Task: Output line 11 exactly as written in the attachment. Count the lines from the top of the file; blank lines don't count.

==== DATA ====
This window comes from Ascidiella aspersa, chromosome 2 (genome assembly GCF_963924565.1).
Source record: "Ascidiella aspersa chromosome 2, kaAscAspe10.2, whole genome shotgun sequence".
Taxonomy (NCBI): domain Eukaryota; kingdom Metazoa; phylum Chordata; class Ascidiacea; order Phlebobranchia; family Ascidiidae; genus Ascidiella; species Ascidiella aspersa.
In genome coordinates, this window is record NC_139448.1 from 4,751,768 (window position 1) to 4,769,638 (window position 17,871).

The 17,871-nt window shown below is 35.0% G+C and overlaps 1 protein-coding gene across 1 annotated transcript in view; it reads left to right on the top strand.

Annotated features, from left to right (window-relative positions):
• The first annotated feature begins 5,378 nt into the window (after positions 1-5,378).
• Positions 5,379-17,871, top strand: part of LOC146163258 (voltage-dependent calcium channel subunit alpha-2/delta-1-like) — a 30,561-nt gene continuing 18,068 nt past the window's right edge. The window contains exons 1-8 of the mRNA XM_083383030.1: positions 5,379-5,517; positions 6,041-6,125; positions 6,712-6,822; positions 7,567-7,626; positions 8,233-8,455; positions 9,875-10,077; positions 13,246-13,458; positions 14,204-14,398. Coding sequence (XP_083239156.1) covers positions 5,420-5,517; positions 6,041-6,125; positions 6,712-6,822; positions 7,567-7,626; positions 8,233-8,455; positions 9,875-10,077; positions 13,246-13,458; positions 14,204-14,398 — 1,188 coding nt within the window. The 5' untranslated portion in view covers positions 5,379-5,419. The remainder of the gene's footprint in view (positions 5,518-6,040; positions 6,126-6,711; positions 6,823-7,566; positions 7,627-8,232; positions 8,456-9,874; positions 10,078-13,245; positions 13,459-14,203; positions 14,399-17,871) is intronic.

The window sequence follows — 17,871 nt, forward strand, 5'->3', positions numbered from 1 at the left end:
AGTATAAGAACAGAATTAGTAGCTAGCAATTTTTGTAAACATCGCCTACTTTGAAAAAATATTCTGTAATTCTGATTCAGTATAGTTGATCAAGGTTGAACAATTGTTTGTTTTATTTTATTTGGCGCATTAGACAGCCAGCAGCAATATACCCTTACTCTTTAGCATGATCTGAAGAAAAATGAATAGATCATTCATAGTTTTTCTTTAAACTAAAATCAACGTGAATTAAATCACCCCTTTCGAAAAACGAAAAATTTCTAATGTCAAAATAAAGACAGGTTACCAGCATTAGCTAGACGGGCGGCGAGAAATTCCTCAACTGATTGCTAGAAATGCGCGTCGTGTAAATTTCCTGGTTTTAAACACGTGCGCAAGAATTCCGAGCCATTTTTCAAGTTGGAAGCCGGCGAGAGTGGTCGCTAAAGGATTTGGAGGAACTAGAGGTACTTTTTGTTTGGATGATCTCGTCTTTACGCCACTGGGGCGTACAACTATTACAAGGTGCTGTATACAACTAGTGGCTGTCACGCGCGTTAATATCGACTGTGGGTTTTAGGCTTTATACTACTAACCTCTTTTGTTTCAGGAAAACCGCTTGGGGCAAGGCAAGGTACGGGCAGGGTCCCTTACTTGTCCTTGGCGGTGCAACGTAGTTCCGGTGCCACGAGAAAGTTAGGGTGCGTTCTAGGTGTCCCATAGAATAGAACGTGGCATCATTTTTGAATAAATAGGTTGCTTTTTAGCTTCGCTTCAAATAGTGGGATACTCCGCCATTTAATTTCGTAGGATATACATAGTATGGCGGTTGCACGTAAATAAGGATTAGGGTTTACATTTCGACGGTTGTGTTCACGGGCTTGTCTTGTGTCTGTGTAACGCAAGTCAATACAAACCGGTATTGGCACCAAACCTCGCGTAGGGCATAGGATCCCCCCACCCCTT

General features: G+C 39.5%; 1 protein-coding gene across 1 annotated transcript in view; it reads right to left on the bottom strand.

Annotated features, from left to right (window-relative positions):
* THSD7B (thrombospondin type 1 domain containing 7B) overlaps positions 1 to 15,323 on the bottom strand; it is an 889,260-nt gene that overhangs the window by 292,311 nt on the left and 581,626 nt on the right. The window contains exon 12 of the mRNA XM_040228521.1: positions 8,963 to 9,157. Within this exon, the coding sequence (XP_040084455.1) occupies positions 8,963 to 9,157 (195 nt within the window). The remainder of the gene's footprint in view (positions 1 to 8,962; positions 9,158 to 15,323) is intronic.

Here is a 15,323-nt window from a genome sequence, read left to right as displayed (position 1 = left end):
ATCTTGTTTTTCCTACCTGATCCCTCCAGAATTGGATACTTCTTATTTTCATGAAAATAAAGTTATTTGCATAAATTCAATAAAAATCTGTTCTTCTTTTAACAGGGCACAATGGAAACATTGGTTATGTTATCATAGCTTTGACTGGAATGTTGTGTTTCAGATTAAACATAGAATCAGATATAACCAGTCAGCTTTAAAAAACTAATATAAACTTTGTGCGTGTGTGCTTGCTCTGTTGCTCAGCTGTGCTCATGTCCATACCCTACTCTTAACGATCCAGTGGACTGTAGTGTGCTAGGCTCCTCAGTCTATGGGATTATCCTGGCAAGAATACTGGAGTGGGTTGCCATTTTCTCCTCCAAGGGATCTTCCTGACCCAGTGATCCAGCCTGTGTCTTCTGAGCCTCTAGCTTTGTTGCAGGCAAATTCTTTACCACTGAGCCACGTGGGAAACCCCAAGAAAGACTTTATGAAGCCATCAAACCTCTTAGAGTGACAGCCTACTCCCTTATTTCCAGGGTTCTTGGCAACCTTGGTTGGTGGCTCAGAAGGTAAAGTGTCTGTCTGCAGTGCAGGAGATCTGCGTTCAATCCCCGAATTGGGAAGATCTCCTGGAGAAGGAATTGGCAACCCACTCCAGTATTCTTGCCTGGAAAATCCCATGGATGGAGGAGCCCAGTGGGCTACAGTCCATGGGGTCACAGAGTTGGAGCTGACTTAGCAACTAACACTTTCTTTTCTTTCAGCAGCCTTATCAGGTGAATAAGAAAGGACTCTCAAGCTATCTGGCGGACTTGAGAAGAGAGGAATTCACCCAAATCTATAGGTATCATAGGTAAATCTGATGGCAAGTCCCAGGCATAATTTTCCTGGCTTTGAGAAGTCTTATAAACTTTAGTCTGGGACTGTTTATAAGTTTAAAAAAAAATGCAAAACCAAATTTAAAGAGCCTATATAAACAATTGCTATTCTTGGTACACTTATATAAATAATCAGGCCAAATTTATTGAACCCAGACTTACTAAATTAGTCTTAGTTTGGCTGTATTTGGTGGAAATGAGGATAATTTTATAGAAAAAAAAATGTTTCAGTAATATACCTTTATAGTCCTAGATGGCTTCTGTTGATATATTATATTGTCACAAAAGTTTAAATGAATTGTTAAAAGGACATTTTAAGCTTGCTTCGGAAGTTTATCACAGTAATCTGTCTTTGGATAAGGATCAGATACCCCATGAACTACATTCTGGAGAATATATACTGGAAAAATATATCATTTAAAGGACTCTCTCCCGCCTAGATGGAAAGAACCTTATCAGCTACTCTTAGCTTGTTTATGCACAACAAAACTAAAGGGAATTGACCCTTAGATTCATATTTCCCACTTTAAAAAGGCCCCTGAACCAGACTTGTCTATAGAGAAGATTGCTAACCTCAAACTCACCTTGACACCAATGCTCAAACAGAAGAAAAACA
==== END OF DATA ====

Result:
General features: G+C 39.5%; 1 protein-coding gene across 1 annotated transcript in view; it reads right to left on the bottom strand.